Dear Politician: If Small Business Is So Important, How Do You Explain These Facts?
If wishes were horses, beggars would ride.
I’ve been reminded of that 16th Century English proverb and nursery rhyme in recent weeks as I’ve scanned the news for articles on the state of small business in the U.S. The proverb comes to mind because, when I read the news, I begin to think about the way I “wish” it were for small business owners.
Let me explain. As we approach the major political season that comes around every four years, office seekers are constantly reminding us how important the small business sector is to the U..S economy.
Politicians from both parties promise to help small business, whether it’s through tax reform, trade agreements or regulatory reform. But the sad reality is that when we examine the record, economic policies are going in the opposite direction. In fact, reforms touted as being small business initiatives end up benefiting large, multinational corporations instead.
Wall Street Journal writers Stacy Mitchell and Fred Clements recently wrote on this topic and they pulled out some damning statistics from the Census data:
- Market share of firms with fewer than 100 employees has fallen from 33 percent to 28 percent since 1999.
- There are almost 80,000 fewer small business retailers today than there were in 1999.
- Between the 1970s and the 2000s, the number of startups launched per year has dropped by 20 percent.
So no matter what your personal politics are, small business “vital signs” are on a downward track. At the same time, youth unemployment and a clamoring for a hike in the minimum wage are up dramatically. Why can’t we see that these phenomena are related?
If the small business sector was as healthy today as it was 40 years ago, we would be facing far fewer problems in our society. Want to reduce urban blight? Increase private-sector jobs. Want to reduce the number of people needing food stamps? Increase private-sector jobs. Want to reduce ballooning entitlement spending? Increase private-sector jobs. Want to reduce the budget deficit? Increase private-sector jobs…and pass a Constitutional balanced-budget amendment or some other legislation with teeth.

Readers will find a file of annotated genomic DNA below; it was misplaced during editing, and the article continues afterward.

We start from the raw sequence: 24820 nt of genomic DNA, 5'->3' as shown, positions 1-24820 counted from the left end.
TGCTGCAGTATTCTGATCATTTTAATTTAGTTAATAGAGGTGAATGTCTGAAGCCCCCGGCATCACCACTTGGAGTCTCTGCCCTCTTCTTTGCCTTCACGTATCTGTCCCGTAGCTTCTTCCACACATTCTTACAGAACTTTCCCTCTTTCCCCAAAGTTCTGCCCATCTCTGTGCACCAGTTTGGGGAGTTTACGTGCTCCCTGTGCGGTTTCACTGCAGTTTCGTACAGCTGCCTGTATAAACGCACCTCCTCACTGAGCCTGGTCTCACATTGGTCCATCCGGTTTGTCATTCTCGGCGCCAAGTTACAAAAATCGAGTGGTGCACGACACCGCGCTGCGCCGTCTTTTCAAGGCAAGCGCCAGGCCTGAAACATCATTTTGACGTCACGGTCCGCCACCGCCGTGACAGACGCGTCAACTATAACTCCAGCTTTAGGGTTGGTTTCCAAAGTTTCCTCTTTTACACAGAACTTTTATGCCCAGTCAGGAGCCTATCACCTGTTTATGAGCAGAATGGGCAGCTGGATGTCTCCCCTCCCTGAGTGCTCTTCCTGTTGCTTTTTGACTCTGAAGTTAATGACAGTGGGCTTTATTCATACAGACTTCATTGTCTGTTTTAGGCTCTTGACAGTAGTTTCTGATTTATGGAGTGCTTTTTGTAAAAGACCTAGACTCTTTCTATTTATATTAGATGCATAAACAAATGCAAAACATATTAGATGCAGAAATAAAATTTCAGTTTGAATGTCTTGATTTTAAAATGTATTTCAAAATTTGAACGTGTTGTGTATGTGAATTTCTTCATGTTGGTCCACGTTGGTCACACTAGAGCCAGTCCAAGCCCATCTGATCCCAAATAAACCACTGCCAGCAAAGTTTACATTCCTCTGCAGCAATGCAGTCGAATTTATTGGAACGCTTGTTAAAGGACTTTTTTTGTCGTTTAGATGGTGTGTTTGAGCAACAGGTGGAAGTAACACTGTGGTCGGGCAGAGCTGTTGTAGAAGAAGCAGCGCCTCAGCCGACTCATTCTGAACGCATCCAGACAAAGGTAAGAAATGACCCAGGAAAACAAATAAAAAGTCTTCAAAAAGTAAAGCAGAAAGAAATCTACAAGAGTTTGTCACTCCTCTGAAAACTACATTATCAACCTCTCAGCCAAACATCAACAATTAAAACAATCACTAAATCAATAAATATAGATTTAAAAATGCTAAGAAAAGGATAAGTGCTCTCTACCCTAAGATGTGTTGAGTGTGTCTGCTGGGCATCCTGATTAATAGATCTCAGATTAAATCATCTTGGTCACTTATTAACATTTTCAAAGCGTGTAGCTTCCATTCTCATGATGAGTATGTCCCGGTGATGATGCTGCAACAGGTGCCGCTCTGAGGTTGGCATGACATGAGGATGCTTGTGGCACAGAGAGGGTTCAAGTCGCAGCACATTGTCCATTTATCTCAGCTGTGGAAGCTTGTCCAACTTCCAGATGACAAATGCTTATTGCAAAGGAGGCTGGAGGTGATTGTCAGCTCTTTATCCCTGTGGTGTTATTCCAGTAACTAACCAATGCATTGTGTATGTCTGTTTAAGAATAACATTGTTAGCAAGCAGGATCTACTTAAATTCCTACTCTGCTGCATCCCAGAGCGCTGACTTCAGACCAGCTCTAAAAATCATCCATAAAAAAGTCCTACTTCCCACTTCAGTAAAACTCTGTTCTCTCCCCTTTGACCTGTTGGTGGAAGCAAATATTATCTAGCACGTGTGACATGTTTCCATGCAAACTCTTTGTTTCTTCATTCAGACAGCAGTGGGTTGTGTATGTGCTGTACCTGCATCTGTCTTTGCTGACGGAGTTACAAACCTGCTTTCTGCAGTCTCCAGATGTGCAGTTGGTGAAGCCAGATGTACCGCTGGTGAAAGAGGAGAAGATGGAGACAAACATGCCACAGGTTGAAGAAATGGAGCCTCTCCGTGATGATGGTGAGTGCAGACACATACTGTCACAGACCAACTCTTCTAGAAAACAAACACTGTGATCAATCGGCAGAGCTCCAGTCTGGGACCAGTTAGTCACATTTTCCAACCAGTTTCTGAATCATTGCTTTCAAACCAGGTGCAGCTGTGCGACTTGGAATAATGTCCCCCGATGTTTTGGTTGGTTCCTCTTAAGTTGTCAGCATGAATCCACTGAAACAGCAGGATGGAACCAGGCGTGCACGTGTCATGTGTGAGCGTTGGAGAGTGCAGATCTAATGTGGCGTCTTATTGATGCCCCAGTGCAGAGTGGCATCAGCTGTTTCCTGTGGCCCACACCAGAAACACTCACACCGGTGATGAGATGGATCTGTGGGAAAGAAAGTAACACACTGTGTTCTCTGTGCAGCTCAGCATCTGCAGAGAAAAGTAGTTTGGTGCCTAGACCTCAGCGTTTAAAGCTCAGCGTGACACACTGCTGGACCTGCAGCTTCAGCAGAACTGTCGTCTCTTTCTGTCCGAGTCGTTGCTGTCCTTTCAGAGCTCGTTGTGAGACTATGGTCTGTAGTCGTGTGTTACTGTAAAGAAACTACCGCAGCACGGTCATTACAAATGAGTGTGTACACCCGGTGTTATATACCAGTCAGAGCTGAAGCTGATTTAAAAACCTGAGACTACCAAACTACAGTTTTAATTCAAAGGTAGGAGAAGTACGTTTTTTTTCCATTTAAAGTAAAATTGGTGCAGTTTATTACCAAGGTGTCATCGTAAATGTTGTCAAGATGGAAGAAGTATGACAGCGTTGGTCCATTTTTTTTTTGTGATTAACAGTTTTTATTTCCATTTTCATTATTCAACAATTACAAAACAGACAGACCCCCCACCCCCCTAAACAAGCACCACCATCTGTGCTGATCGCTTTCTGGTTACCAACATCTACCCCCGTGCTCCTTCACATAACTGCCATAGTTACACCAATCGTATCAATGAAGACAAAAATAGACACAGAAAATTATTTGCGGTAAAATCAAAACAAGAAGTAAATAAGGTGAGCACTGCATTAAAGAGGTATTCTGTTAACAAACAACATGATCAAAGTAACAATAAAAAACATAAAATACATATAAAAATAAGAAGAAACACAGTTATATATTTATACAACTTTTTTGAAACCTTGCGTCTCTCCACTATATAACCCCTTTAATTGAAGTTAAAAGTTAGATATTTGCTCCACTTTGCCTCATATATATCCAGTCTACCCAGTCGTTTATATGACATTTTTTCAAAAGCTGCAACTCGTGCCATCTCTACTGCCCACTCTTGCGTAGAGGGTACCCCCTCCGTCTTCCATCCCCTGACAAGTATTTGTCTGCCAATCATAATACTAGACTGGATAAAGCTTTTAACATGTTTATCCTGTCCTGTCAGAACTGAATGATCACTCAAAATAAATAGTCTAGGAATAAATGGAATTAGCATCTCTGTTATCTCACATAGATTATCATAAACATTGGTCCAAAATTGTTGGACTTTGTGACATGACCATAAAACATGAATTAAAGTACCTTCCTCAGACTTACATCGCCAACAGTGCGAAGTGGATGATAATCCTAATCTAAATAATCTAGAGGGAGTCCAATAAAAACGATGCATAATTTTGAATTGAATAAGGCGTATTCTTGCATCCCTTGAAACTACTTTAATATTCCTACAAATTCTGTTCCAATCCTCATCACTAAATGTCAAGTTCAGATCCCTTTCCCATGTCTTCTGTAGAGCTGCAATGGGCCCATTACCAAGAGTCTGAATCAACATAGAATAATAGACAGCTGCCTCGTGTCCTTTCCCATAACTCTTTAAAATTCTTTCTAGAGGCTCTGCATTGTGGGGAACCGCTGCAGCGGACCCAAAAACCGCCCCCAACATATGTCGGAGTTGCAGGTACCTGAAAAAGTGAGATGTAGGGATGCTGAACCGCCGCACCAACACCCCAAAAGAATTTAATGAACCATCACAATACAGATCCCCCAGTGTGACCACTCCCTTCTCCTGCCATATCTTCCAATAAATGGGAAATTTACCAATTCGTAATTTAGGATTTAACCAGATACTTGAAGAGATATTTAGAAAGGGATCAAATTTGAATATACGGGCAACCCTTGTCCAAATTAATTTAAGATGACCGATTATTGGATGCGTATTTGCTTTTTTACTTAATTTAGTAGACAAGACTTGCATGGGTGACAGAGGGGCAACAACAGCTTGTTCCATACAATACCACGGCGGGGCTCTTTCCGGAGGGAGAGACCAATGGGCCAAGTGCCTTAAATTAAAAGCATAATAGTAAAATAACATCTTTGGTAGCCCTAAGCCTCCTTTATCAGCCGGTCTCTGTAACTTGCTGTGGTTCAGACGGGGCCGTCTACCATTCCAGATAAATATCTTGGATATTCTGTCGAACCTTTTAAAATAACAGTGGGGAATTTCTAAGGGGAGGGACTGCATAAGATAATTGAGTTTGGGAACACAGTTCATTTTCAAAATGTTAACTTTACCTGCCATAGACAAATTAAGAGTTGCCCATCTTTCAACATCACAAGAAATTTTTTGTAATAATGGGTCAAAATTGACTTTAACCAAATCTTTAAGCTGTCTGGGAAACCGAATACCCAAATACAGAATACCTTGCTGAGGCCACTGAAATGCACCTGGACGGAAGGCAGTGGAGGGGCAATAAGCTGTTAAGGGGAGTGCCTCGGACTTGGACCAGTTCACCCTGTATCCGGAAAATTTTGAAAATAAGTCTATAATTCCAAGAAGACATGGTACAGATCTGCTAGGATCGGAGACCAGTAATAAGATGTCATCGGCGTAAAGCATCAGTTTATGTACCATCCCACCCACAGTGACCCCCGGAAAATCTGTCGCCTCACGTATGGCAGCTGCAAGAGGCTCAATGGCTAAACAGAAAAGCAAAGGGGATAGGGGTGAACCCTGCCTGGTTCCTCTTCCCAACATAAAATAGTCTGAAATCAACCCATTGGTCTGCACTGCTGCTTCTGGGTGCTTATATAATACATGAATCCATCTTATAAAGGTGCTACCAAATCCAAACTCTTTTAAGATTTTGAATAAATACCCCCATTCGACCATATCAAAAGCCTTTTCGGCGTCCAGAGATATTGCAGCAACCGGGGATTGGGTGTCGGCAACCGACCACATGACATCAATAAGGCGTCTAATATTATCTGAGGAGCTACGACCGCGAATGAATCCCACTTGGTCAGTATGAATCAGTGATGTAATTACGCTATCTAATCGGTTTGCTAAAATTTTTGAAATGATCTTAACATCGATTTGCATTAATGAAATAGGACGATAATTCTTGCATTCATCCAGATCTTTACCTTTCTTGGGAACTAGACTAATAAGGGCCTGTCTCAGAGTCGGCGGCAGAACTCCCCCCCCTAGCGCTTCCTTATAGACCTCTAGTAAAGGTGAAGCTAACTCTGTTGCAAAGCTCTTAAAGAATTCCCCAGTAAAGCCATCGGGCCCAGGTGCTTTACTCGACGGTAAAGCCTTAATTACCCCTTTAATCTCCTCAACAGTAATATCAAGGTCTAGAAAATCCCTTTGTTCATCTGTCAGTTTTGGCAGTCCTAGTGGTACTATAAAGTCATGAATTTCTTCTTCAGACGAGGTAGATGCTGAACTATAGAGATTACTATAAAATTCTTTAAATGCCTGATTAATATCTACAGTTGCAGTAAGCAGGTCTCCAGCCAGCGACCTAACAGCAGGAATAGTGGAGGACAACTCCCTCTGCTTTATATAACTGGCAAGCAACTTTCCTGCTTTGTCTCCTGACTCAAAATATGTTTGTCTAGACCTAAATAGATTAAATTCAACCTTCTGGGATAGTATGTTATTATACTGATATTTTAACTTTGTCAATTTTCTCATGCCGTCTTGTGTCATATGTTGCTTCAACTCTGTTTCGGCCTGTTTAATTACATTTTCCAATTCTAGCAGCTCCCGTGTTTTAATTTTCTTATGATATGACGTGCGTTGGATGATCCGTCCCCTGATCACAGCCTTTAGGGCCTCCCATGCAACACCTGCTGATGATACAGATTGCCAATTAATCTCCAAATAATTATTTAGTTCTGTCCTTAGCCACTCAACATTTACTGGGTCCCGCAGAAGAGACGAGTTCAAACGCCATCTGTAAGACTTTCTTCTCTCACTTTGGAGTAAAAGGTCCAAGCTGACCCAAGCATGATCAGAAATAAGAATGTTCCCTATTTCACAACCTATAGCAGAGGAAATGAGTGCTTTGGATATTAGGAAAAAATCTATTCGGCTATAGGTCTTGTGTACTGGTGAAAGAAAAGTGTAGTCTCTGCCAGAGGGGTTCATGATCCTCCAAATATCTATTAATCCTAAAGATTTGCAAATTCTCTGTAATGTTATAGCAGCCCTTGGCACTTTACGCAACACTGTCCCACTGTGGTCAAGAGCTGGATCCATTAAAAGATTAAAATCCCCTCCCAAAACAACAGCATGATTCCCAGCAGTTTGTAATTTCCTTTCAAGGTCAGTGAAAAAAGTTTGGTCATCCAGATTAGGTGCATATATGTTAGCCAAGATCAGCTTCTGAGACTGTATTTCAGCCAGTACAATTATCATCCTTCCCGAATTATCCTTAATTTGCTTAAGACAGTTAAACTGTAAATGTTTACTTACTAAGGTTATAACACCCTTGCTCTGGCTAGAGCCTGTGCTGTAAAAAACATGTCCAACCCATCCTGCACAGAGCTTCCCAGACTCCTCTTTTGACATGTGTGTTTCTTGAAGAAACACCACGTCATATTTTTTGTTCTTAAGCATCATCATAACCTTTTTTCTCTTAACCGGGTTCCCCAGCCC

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Not only does legislation supposedly written to help small business end up aiding big business, tax and regulatory policies take a much bigger bite out of small business. Some of this is because small business owners don’t have the teams of international accountants who are able to shelter money offshore and find other creative ways around tax law to ease the IRS bite.
Further, regulatory compliance hits small businesses harder because they are unable to spread these fixed costs over a large operation. And this is huge: the current U.S. regulatory burden is $1.88 trillion per year – that’s almost $15,000 for every family. A study published in the Journal of Economic Growth estimates that the growth of federal regulations over the last 60 years has cut U.S. economic growth by 2 percentage points each year. Without this burden, the average American household income would be $330,000 instead of a paltry $53,000, where it stands now.
When you were a kid, did you ever try to cut your own bangs? It usually goes very badly and you keep trimming and trimming, and each time you wield the scissors, the situation gets worse. This is what our elected officials are doing with small business. Every time they try to do something to improve conditions, it seems to make the situation worse.
I bring this up now because we are entering the season when politicians are forced to listen to constituents. Here’s what I would tell mine: I wish they would begin to dismantle some of the regulatory and tax burdens and then just leave things alone.
If wishes were horses, beggars would ride.
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